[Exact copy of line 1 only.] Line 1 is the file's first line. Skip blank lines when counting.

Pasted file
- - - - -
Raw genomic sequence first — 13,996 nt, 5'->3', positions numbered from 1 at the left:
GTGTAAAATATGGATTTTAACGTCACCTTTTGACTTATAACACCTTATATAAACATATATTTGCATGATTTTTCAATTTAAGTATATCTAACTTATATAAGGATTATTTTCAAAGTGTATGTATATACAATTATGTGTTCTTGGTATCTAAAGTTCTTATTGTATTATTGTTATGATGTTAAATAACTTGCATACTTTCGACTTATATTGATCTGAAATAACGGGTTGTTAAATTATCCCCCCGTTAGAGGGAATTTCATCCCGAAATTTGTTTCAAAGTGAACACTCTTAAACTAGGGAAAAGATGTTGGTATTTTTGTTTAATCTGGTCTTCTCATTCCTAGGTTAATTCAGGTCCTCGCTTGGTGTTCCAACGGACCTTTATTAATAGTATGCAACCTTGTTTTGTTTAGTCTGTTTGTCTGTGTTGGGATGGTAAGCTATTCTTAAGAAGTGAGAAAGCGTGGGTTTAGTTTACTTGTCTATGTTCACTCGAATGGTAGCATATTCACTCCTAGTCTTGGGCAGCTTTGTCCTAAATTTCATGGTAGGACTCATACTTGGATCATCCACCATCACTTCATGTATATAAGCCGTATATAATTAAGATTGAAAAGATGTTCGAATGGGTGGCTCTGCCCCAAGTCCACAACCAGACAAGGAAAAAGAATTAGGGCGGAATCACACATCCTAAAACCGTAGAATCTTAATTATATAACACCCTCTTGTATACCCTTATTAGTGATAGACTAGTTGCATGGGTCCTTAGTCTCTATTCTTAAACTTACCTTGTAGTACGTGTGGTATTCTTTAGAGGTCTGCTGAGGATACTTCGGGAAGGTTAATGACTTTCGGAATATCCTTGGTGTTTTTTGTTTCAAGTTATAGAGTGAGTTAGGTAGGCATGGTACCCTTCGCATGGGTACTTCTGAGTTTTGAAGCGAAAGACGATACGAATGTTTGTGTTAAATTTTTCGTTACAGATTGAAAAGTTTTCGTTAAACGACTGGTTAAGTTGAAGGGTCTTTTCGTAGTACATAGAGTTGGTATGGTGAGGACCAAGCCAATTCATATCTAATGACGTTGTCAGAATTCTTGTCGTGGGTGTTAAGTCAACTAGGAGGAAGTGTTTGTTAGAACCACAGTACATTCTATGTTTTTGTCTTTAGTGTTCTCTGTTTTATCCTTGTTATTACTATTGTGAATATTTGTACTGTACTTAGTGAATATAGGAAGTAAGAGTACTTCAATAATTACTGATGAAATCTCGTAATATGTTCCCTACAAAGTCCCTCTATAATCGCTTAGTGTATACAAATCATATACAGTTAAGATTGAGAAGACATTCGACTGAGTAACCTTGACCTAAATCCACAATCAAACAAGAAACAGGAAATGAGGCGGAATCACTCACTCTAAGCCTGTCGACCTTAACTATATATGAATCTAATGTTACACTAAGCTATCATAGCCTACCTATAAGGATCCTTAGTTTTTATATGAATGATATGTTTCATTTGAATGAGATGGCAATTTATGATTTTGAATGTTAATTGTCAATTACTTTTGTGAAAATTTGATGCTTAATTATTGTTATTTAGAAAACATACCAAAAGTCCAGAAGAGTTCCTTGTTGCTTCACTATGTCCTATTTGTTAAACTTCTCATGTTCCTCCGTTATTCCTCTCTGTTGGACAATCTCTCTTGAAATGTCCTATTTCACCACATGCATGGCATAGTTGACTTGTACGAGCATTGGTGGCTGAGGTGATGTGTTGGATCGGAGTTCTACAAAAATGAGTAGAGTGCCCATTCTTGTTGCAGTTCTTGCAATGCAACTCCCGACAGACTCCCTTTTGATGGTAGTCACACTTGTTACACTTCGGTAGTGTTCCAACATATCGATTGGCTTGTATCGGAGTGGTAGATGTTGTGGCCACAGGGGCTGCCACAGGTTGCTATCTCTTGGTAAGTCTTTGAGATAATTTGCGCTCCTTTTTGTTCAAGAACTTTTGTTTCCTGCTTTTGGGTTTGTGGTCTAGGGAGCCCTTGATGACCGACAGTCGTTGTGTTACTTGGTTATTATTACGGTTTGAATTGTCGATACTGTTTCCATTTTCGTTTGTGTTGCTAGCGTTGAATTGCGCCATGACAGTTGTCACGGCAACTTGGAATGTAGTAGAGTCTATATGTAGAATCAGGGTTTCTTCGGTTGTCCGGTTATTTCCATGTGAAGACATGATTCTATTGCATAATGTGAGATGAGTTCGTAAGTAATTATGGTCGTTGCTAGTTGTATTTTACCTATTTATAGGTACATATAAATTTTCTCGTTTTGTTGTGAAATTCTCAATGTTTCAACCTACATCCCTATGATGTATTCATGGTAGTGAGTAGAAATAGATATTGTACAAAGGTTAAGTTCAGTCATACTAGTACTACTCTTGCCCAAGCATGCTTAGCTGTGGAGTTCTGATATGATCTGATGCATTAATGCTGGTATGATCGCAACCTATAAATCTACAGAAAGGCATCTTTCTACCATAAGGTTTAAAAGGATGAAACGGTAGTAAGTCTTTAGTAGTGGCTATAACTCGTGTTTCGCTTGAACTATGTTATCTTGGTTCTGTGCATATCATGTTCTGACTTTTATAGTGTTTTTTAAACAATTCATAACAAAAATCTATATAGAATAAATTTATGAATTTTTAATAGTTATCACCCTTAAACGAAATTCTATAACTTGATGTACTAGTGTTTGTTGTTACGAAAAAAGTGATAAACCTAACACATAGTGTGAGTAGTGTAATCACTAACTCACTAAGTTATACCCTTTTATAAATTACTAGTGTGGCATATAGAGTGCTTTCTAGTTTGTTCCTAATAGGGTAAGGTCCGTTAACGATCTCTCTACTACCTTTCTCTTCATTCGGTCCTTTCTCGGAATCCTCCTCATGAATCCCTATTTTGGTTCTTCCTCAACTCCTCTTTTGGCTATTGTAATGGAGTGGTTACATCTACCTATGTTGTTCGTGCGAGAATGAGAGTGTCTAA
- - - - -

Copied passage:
Raw genomic sequence first — 13,996 nt, 5'->3', positions numbered from 1 at the left: